MySpace frees your data. Will Facebook follow?

When you put data into a social network, you ought to be able to easily pull it out, too.


Farhad Manjoo
May 9, 2008 8:06PM (UTC)

Among the tech set, Facebook's the social network that gets all the love. It's Facebook that allowed outside developers to create applications on the site, Facebook that's hiring off all the execs from Google, and Facebook that gets profiled by the likes of "60 Minutes."

And yet it's MySpace, still the world's largest social network, that has recently been acting like the Internet-ethics nerd. And I mean that in the best way: On Thursday MySpace announced Data Availability, a project that will let users move their data to sites across the Web.

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This is a long-standing Web community request, not to mention a hobbyhorse of mine. When you put your data -- a list of your favorite movies, of your friends, your relationship status, all of life's coordinates -- into a Web app, there ought to be a way for you to easily, automatically move that stuff around to other places. After all, it's your data -- what right does Facebook have to tell you what you can do with it?

MySpace is allowing just that. Users will be able to choose among other sites -- Yahoo, eBay, Photobucket and Twitter for now -- that they'd like to connect with their MySpace data. If you connect to Yahoo, for instance, then anything you change on MySpace will be reflected at Yahoo, too.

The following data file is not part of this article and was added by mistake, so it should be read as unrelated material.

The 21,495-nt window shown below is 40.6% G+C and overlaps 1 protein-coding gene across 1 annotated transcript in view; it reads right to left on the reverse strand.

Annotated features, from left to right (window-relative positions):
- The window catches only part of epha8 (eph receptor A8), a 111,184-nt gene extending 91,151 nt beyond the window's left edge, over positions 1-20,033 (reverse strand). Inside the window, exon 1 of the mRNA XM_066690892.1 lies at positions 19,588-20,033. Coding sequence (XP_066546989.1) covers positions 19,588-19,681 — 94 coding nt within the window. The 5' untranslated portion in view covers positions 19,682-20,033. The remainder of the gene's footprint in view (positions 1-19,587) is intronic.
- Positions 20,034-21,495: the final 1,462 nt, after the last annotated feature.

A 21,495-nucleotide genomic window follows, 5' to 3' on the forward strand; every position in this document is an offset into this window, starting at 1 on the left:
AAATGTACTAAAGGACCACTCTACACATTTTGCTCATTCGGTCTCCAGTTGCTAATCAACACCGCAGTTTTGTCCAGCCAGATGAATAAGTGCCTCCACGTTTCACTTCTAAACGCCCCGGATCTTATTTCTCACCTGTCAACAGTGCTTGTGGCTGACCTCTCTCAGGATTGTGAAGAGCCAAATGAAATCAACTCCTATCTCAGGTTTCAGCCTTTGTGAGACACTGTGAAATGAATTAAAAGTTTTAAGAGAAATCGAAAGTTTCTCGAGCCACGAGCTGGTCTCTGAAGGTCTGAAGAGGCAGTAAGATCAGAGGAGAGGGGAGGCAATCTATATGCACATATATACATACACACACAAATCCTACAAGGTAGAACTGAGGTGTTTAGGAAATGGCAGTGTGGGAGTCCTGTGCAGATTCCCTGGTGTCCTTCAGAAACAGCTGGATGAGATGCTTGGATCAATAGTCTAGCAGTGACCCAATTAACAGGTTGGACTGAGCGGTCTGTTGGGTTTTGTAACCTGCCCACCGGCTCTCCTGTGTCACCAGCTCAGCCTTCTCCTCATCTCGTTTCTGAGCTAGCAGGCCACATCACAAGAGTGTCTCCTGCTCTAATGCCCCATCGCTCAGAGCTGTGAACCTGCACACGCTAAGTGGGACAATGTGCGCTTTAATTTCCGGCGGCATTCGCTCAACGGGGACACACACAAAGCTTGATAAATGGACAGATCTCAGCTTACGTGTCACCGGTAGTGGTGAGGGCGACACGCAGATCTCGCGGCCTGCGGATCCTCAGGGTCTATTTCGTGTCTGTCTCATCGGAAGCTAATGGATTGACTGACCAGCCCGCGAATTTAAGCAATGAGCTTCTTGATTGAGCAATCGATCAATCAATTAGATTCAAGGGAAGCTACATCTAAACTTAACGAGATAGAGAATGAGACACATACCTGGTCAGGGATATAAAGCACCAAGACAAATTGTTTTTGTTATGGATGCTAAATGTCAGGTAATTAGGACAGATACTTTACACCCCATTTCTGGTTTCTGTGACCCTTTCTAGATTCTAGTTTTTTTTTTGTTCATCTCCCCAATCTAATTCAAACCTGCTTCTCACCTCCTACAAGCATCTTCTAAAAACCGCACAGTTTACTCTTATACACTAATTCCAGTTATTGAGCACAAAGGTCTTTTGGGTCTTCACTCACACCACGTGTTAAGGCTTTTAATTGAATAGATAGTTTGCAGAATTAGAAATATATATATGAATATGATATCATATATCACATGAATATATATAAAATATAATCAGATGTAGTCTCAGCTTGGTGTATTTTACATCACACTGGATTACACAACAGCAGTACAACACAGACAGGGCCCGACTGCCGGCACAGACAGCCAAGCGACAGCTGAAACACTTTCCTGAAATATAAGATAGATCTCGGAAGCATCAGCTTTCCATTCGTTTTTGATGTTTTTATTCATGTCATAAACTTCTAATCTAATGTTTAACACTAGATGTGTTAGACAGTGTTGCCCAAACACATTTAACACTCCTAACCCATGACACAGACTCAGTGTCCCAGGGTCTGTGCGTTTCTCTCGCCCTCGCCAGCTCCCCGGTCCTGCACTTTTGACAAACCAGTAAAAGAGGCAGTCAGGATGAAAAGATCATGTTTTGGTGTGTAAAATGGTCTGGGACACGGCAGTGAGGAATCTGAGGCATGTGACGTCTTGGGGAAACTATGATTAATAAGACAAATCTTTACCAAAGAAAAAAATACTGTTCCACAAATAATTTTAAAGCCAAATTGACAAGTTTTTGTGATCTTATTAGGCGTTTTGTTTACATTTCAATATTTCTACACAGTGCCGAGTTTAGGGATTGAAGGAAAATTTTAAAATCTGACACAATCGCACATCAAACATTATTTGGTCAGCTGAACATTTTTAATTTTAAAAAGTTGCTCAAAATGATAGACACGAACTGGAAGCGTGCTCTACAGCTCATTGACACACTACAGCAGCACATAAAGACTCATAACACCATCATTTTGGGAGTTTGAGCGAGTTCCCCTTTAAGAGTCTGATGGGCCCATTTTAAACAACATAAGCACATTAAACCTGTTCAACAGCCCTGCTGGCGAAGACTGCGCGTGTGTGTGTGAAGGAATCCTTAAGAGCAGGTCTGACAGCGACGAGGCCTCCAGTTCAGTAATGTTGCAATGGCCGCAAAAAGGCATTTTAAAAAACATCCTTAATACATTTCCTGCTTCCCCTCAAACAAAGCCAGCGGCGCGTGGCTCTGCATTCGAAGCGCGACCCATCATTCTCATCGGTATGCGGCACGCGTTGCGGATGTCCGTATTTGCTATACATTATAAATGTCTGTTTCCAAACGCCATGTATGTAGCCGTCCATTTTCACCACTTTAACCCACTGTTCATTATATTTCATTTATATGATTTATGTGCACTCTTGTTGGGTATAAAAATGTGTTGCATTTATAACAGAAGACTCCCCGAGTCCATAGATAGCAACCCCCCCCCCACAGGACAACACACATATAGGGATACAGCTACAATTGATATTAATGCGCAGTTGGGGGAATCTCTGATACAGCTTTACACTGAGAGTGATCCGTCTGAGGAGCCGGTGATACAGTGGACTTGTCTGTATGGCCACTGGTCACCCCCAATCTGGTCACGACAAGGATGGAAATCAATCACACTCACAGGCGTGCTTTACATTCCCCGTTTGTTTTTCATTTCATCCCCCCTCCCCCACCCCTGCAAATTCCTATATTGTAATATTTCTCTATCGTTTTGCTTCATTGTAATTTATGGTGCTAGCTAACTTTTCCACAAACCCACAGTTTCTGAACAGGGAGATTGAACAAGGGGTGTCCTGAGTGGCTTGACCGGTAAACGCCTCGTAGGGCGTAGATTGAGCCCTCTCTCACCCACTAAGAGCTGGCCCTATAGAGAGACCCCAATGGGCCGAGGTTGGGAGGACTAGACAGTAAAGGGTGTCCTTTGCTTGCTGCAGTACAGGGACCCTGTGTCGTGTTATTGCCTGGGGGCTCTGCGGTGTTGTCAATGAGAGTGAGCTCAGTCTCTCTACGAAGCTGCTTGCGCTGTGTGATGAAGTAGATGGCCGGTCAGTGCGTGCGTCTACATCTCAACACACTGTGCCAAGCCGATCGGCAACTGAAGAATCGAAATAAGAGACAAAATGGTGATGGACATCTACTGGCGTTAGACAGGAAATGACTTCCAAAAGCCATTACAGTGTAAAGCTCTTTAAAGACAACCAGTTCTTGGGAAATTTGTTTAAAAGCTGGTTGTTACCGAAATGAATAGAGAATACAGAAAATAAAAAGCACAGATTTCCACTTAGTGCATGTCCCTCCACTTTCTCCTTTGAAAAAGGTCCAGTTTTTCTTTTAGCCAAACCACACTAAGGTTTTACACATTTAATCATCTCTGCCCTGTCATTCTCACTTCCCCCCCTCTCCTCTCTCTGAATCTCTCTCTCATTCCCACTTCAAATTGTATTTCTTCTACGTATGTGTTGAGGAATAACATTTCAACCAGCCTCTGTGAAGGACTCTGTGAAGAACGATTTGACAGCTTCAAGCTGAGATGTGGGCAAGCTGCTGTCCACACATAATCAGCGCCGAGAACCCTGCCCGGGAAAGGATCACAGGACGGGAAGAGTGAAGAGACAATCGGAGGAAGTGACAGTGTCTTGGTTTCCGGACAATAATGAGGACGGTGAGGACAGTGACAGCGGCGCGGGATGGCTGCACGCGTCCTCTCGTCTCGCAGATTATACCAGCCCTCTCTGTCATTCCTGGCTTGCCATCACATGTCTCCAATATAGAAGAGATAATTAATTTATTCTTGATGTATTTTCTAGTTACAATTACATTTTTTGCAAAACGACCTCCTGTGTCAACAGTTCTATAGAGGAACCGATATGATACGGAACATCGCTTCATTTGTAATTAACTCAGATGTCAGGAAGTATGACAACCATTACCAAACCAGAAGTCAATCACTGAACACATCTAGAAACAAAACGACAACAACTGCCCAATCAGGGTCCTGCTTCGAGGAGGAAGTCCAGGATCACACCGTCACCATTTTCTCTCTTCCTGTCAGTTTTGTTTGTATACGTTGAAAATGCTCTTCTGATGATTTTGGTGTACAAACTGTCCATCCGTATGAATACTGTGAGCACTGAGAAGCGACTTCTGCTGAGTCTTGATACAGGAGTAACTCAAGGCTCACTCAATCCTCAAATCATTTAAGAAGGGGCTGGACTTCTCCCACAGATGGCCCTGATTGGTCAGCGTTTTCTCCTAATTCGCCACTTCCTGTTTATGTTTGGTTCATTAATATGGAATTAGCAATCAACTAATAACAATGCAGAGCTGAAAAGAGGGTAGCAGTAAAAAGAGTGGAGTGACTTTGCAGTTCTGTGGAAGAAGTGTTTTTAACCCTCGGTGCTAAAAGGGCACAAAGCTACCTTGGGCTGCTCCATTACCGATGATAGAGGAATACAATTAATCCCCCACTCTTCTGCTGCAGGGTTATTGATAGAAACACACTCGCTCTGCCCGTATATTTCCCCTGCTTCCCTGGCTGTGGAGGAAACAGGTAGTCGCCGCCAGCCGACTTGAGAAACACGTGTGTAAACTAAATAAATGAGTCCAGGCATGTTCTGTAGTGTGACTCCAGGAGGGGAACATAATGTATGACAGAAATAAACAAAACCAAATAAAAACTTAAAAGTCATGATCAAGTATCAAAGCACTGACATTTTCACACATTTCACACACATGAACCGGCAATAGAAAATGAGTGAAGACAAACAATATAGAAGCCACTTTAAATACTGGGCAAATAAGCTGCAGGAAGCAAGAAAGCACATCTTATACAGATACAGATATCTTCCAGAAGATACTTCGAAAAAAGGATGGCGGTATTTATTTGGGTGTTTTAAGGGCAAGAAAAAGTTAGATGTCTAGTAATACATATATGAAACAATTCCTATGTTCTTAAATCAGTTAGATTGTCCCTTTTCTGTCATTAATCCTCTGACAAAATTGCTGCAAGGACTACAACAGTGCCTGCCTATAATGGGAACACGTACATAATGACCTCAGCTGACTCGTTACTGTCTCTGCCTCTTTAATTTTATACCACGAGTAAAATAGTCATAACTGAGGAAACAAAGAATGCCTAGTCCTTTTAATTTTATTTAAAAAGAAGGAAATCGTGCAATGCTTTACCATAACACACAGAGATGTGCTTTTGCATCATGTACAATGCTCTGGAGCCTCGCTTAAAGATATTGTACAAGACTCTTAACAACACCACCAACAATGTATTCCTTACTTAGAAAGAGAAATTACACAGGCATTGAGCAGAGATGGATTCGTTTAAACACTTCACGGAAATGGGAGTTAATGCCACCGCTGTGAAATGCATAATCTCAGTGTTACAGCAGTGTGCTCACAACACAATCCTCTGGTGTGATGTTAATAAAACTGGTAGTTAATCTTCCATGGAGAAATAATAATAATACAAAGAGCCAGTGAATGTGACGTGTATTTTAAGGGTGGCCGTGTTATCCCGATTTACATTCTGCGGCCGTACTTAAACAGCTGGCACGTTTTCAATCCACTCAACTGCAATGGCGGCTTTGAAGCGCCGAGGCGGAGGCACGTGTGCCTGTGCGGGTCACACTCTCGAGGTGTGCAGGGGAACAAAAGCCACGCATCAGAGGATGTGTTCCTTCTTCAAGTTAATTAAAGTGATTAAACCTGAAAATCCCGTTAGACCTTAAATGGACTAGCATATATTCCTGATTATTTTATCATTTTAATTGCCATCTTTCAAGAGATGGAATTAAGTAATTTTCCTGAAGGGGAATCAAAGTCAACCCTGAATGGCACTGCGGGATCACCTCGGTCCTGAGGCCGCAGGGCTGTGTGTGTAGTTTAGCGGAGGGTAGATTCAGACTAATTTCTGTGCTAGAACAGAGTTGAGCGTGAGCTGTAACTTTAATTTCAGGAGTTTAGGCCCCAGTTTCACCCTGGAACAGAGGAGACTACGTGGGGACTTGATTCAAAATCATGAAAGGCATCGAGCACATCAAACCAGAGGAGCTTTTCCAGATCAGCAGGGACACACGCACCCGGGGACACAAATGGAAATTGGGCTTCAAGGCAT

Facebook has been much more reluctant to allow other sites access to your data (with your permission). In a famous flap a few months ago, tech-blog wag Robert Scoble tested out a script to copy his Facebook contacts to the online address book Plaxo, only to have Facebook temporarily suspend his account.

Chris DeWolfe, MySpace's CEO, told reporters yesterday that the new project "is open to any site out there that wants to work with us, so we're happy to work with Facebook if they want to join up with us on this project."

Let's hope they will. Facebook's unofficial mission is to build the world's social graph -- to map out all the connections between human beings on the planet. To do so, the company will need a lot of our data. The least we can expect in return is some control over it.


Farhad Manjoo

Farhad Manjoo is a Salon staff writer and the author of True Enough: Learning to Live in a Post-Fact Society.

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